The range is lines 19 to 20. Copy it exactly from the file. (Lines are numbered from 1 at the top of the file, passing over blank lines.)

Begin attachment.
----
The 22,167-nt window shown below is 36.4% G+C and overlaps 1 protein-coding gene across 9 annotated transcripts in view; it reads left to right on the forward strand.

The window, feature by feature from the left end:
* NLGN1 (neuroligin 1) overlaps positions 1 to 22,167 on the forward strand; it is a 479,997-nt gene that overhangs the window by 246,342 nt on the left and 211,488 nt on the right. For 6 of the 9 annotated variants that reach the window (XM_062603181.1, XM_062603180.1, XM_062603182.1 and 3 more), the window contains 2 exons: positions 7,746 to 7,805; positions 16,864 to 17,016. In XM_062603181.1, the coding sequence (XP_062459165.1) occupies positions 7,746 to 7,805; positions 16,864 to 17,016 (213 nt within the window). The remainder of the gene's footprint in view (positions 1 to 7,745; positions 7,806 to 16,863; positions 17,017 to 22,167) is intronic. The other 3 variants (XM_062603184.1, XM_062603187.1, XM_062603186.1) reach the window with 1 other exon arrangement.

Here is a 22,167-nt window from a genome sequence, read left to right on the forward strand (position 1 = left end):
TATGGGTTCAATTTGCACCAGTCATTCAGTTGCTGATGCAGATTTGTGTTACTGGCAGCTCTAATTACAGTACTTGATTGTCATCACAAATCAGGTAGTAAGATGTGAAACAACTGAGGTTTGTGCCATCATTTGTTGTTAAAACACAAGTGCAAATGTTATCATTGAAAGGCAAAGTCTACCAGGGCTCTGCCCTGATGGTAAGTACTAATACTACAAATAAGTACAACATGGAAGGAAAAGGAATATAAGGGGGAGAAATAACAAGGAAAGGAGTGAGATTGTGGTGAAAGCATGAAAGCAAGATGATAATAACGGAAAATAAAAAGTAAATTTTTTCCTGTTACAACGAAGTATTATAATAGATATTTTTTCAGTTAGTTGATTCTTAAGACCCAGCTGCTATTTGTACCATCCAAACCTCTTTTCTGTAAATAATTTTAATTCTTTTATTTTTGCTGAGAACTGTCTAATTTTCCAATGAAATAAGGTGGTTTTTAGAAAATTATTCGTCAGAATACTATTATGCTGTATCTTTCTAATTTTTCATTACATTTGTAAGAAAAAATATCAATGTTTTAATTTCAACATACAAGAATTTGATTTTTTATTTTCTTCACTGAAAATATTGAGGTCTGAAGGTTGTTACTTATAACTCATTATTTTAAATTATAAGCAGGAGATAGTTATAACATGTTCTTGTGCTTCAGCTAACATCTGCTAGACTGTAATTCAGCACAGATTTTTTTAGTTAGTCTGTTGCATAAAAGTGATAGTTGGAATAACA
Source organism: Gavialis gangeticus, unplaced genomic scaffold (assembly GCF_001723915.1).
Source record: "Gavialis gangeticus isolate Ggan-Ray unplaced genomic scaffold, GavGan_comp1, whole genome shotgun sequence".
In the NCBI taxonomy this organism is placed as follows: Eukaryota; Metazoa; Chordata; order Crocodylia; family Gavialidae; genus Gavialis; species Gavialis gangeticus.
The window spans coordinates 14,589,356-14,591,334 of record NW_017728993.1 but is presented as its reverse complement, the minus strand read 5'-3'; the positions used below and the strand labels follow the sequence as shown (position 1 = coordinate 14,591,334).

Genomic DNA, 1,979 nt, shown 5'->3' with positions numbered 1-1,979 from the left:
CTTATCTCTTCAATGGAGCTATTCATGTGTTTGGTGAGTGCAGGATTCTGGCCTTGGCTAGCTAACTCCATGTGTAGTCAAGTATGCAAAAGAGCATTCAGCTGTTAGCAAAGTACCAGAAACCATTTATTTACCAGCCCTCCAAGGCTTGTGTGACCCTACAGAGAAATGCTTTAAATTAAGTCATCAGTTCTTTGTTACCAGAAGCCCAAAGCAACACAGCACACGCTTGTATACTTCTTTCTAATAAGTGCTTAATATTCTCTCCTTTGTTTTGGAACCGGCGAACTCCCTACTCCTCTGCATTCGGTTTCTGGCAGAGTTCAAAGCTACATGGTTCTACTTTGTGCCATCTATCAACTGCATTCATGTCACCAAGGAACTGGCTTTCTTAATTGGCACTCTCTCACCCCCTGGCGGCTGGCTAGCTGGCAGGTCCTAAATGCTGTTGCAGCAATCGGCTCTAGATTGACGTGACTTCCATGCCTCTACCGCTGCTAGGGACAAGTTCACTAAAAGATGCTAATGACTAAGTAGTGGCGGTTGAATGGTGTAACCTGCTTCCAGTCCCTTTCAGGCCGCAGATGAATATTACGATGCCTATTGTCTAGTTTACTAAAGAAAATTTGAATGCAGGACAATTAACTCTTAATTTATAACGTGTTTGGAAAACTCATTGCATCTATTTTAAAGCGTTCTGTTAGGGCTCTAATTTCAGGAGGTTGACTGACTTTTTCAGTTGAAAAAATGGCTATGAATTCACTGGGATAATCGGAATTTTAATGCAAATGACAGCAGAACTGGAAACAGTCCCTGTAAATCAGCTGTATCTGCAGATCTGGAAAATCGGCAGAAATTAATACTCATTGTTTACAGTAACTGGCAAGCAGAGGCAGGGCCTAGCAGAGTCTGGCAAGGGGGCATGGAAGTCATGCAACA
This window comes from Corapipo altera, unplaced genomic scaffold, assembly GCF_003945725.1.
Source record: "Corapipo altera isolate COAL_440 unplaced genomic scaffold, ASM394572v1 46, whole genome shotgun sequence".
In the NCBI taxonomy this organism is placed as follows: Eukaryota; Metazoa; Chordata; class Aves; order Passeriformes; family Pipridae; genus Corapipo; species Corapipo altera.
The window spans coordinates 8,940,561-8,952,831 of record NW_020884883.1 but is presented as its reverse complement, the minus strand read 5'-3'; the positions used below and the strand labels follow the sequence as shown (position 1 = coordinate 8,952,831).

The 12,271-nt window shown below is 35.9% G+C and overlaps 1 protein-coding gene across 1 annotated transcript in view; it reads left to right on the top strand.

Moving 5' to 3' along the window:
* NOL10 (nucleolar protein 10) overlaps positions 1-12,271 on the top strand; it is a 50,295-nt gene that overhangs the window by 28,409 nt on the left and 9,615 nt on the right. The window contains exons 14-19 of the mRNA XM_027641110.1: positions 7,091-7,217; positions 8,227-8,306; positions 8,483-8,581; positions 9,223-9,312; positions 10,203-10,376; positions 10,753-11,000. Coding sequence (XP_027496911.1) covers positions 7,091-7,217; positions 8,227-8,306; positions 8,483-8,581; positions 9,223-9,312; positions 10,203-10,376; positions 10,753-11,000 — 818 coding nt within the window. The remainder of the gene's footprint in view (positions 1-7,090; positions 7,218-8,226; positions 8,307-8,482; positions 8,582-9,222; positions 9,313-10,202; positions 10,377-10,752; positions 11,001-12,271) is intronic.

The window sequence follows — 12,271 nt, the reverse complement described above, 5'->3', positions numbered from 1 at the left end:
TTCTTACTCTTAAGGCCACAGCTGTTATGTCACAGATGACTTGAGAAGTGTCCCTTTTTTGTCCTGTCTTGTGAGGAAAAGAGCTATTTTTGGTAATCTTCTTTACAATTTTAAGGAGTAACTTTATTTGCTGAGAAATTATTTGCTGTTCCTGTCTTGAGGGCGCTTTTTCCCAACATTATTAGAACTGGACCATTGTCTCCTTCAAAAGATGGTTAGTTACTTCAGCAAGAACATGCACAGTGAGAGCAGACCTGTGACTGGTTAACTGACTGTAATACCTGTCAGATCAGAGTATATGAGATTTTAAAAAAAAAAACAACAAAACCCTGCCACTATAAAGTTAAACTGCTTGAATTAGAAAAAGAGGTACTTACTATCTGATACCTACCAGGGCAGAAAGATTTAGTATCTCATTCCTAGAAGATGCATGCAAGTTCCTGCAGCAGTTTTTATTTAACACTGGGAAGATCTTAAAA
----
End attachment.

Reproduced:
The window sequence follows — 12,271 nt, the reverse complement described above, 5'->3', positions numbered from 1 at the left end:
TTCTTACTCTTAAGGCCACAGCTGTTATGTCACAGATGACTTGAGAAGTGTCCCTTTTTTGTCCTGTCTTGTGAGGAAAAGAGCTATTTTTGGTAATCTTCTTTACAATTTTAAGGAGTAACTTTATTTGCTGAGAAATTATTTGCTGTTCCTGTCTTGAGGGCGCTTTTTCCCAACATTATTAGAACTGGACCATTGTCTCCTTCAAAAGATGGTTAGTTACTTCAGCAAGAACATGCACAGTGAGAGCAGACCTGTGACTGGTTAACTGACTGTAATACCTGTCAGATCAGAGTATATGAGATTTTAAAAAAAAAAACAACAAAACCCTGCCACTATAAAGTTAAACTGCTTGAATTAGAAAAAGAGGTACTTACTATCTGATACCTACCAGGGCAGAAAGATTTAGTATCTCATTCCTAGAAGATGCATGCAAGTTCCTGCAGCAGTTTTTATTTAACACTGGGAAGATCTTAAAA